Oshawa Second Marsh and vicinity birding report, for the SEPTEMBER 12 - SEPTEMBER 25, 2003 period.

Tyler Hoar thoar at rogers.com
Fri Sep 26 16:34:44 EDT 2003


Oshawa Second Marsh and vicinity birding report, for the  SEPTEMBER 12 -
SEPTEMBER 25, 2003 period.

A lone RED-NECKED GREBE was seen in the Lake off the Second Marsh on the
25th.Within the Second Marsh a GREAT EGRET continues to be seen daily. GREEN
HERONS (1-2) and BLACK-CROWNED NIGHT HERONS (5-10) are also being seen daily
in the Marsh, and a solitary AMERICAN BITTERN  was reported on the 14th and
17th.

Raptor sightings have been unusually low this fall. One MERLIN still
maintains a territory in the area between the nw corner of the Marsh and the
sewage treatment plant, much to the chagrin of the local Kestrels. 1 to 2
NORTHERN HARRIERS have also set up  foraging routes between Oshawa Harbour
and Darlington Provincial Park. An adult BALD EAGLE  was seen roosting in
the willows at the south end of the Second Marsh Thursday evening (25th)
Small numbers of migrating SHARP-SHINNED HAWKS and AMERICAN KESTRELS  have
been
seen this week.

Waterfowl numbers continue to grow in the Second Marsh. Most species have
increased with the exception of BLUE-WINGED TEAL. Large numbers of MALLARD,
NORTHERN SHOVELER,
GADWALL, BLUE and  GREEN-WINGED TEAL can been seen daily. NORTHERN PINTAIL
(66 on the 17th), AMERICAN WIGEON ( 64 on the 23rd) and AMERICAN BLACK DUCK
(19 on the 24th) are also increasing. Also being seen in the 2nd Marsh are
REDHEAD(1 on the 24th), LESSER SCAUP (1-4 daily), and HOODED MERGANSER (1-3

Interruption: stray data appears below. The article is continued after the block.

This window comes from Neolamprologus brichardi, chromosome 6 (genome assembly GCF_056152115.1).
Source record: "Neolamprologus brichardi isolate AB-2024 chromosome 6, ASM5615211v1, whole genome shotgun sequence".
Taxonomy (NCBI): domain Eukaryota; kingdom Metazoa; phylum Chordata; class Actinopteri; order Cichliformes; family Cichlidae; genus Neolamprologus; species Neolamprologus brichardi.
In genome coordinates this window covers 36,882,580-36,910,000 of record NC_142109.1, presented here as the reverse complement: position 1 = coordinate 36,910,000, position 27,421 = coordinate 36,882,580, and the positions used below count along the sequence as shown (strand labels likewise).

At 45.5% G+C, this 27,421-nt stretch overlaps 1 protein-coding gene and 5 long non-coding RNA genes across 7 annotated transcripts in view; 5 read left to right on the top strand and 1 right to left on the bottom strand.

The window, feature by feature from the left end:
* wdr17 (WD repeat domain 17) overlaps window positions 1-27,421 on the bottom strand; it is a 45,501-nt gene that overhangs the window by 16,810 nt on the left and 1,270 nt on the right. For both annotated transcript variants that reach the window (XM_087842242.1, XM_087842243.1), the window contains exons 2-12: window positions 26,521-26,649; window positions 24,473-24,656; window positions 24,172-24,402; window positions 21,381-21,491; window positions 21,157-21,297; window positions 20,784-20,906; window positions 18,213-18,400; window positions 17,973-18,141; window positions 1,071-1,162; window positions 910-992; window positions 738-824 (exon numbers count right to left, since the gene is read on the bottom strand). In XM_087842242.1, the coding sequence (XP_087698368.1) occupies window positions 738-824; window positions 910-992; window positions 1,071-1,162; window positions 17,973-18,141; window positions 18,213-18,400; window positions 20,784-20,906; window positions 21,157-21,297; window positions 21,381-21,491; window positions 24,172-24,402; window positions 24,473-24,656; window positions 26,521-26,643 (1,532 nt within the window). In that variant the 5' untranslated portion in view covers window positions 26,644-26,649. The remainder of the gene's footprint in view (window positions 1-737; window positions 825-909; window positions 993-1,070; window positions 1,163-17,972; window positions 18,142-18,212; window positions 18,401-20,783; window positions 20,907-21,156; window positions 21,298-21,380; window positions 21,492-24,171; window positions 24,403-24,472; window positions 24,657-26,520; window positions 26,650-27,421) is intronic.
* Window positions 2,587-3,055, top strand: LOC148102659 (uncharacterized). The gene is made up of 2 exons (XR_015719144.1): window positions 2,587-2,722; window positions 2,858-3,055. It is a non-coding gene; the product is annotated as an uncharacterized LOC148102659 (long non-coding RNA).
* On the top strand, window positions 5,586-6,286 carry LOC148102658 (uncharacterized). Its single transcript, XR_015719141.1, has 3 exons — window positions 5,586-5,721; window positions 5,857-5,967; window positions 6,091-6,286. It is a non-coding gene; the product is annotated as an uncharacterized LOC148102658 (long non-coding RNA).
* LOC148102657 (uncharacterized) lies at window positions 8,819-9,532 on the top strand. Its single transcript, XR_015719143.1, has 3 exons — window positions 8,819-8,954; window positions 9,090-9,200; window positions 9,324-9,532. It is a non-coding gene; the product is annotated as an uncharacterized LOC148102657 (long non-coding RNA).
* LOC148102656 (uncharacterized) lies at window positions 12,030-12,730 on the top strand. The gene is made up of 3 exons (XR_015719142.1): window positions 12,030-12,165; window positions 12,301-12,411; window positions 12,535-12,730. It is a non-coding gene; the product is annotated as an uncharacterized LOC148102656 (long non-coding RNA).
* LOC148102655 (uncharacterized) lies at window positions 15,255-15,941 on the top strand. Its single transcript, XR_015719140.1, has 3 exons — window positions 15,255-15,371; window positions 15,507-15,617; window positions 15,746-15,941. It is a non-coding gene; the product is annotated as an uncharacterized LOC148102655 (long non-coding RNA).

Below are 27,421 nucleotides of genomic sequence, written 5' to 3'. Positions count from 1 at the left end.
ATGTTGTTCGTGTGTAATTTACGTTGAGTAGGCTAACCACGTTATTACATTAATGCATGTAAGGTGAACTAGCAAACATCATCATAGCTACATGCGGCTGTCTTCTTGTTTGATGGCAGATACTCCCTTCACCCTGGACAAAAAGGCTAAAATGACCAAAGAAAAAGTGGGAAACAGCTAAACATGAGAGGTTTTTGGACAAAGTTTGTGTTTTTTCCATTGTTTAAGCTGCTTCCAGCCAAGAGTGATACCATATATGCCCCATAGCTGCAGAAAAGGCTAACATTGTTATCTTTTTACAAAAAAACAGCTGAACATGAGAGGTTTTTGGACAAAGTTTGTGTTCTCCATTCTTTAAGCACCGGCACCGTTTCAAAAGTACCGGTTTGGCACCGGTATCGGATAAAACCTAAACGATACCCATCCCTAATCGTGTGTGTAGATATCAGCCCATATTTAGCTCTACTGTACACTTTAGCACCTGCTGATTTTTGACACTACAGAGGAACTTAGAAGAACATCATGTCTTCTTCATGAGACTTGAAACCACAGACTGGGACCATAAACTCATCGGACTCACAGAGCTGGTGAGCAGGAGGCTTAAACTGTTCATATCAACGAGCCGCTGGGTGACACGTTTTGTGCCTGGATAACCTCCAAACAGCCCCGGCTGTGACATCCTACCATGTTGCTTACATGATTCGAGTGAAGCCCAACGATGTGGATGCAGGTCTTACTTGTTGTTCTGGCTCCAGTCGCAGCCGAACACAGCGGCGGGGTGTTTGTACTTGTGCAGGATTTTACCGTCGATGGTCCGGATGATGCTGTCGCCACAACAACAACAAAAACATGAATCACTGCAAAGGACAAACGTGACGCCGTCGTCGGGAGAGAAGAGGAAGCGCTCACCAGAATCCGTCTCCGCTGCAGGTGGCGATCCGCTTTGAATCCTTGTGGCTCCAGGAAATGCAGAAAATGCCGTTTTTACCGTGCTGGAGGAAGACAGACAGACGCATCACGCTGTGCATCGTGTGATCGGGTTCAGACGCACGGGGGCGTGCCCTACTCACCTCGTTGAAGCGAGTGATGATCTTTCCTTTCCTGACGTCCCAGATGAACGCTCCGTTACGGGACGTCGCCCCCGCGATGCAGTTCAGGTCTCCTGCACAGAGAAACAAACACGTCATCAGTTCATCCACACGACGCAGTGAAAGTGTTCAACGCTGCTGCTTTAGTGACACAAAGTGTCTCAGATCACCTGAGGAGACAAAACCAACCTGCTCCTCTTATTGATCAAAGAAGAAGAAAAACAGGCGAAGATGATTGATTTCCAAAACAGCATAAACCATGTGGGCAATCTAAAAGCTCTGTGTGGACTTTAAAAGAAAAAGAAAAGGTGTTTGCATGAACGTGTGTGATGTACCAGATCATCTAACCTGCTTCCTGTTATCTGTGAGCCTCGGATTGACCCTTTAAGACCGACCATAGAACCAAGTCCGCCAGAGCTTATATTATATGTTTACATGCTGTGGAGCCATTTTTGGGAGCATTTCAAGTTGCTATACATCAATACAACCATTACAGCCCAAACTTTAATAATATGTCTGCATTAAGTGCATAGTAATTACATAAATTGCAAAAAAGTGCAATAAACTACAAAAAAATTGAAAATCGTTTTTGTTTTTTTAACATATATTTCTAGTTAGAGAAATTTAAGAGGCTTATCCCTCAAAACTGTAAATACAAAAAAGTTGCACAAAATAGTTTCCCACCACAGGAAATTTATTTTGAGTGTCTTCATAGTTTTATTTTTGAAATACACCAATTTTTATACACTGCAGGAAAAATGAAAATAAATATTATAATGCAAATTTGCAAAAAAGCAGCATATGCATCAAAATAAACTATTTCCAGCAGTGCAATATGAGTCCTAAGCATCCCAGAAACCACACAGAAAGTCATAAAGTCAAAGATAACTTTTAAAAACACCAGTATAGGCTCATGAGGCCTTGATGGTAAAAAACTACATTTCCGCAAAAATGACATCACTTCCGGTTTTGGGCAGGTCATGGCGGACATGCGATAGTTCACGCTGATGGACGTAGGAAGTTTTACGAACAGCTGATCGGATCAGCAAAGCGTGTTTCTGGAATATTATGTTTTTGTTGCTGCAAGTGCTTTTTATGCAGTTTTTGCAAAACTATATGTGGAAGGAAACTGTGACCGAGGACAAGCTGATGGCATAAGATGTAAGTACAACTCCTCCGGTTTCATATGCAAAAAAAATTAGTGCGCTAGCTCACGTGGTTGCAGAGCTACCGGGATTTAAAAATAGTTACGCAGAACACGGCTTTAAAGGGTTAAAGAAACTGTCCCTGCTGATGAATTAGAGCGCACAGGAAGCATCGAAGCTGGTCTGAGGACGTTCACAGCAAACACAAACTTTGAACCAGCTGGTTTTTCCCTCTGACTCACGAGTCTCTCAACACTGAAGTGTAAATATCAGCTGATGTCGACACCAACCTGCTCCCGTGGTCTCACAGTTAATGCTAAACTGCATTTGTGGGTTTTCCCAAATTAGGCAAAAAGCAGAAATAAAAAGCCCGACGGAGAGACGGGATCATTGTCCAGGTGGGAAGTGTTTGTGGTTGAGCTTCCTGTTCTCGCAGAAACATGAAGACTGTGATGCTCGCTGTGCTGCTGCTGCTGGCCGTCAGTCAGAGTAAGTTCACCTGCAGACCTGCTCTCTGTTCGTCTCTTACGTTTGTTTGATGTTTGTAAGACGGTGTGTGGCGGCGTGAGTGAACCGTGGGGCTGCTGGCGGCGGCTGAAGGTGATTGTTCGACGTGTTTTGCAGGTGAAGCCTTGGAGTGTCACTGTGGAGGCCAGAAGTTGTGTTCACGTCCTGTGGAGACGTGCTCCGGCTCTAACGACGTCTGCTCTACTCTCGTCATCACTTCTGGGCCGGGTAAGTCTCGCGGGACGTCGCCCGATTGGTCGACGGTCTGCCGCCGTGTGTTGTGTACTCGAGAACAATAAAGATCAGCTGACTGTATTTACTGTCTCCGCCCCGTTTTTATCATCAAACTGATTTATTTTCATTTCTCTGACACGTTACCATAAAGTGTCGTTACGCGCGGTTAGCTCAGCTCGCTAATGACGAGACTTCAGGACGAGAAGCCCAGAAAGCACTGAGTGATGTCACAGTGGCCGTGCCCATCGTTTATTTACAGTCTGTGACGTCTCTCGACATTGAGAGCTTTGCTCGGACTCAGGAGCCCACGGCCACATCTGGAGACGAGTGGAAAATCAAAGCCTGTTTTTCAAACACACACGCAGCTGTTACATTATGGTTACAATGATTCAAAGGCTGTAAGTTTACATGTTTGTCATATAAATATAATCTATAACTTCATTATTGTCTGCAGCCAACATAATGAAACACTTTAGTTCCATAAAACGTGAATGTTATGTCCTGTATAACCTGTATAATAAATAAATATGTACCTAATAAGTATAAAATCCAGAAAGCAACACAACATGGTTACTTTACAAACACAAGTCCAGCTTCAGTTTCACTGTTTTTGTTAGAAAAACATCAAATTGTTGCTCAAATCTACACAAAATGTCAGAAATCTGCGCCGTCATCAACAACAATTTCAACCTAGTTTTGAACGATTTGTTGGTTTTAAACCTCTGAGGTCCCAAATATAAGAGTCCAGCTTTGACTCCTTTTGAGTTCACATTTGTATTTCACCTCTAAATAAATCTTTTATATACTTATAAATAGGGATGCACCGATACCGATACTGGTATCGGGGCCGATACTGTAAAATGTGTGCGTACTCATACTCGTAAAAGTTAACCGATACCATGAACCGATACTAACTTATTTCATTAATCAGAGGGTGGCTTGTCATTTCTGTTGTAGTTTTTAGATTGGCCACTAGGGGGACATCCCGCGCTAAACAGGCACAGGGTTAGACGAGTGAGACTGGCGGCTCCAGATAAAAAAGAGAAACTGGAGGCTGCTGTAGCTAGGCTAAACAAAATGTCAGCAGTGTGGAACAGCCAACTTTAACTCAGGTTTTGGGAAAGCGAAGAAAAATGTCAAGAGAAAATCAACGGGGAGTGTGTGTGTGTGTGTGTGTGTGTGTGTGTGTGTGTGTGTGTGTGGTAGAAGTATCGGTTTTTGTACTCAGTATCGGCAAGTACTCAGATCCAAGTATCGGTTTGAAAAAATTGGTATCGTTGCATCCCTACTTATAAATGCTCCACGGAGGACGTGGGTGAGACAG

daily).

HUDSONIAN GODWITS were reported on the 17th and the 25th. On the 17th, two
birds were foraging on the algae mat at the west end of the barrier beach
within the McLaughlin Bay Wildlife Reserve. The next day these birds were
 replaced by 3 BLACK-BELLIED PLOVERS. However by the 19th the extensive
algae mat was washed away. On the 25th there was one Godwit feeding on the
mudflat
in the Second Marsh. There were 2 LONG-BILLED DOWITCHERS, 7 SHORT-BILLED
 DOWITCHERS, 2 Dowitcher spp., and small numbers of PECTORAL and
SEMIPALMATED
SANDPIPERS, both species of yellowlegs and some unidentified peeps foraging
in the
marsh also on the 25th.

The remnants of Hurricane Isabel brought no visible rarities. The best birds
being a flyby WHIMBREL on the evening of the 18th and 14 SANDERLINGS and a
DUNLIN on the barrier beach in Darlington Provincial Park on the 19th. 6
Sanderlings still remained at the Park on the 25th.


BLUEJAYS have been passing through heavily.  Between 9:25 and 10 am on the
20th, 1189 Bluejays were observed migrating westward. Another 700+ bird were
counted between 10:30 and 11:30 that same day. Other passerines recorded
during this period were SEDGE and MARSH WREN, RUBY-CROWNED KINGLET,
YELLOW-RUMPED, PALM and CONNECTICUT  WARBLERS.  The resident NORTHERN
MOCKINGBIRD remains easily seen around the Dogwood Pond the McLaughlin Bay
Wildlife Reserve.

Our thanks to contributors: Brian Brasier, Durham Rare Bird Line, Susan
Hall, Tyler Hoar, Jim Richards, and Wioletta Walancik.

Please send sightings reports to the attention of Tyler Hoar, (e-mail)
ww.secondmarsh at rogers.com <mailto:ww.secondmarsh at rogers.com>  <
mailto:ww.secondmarsh at rogers.com <mailto:ww.secondmarsh at rogers.com> > no
later than Thursday morning each week.

For a trail map of Second Marsh visit www.secondmarsh.com
<http://www.secondmarsh.com>
< http://www.secondmarsh.com <http://www.secondmarsh.com> > There is a link
on that site that will take you to a trail map for McLaughlin Bay Wildlife
Reserve.

Directions: Exit from the 401 at the Harmony Rd. Exit (419) in Oshawa. Go
south on Farewell St. to Colonel Sam Drive. Go east on Colonel Sam Drive to
the parking lot at the GM Headquarters. Park in the west parking lot close
to the marsh. The east platform is located here. To see the Lake Ontario
waterbirds proceed along the path from the parking lot south to the
lakeshore.

"Tyler Hoar" <thoar at rogers.com>

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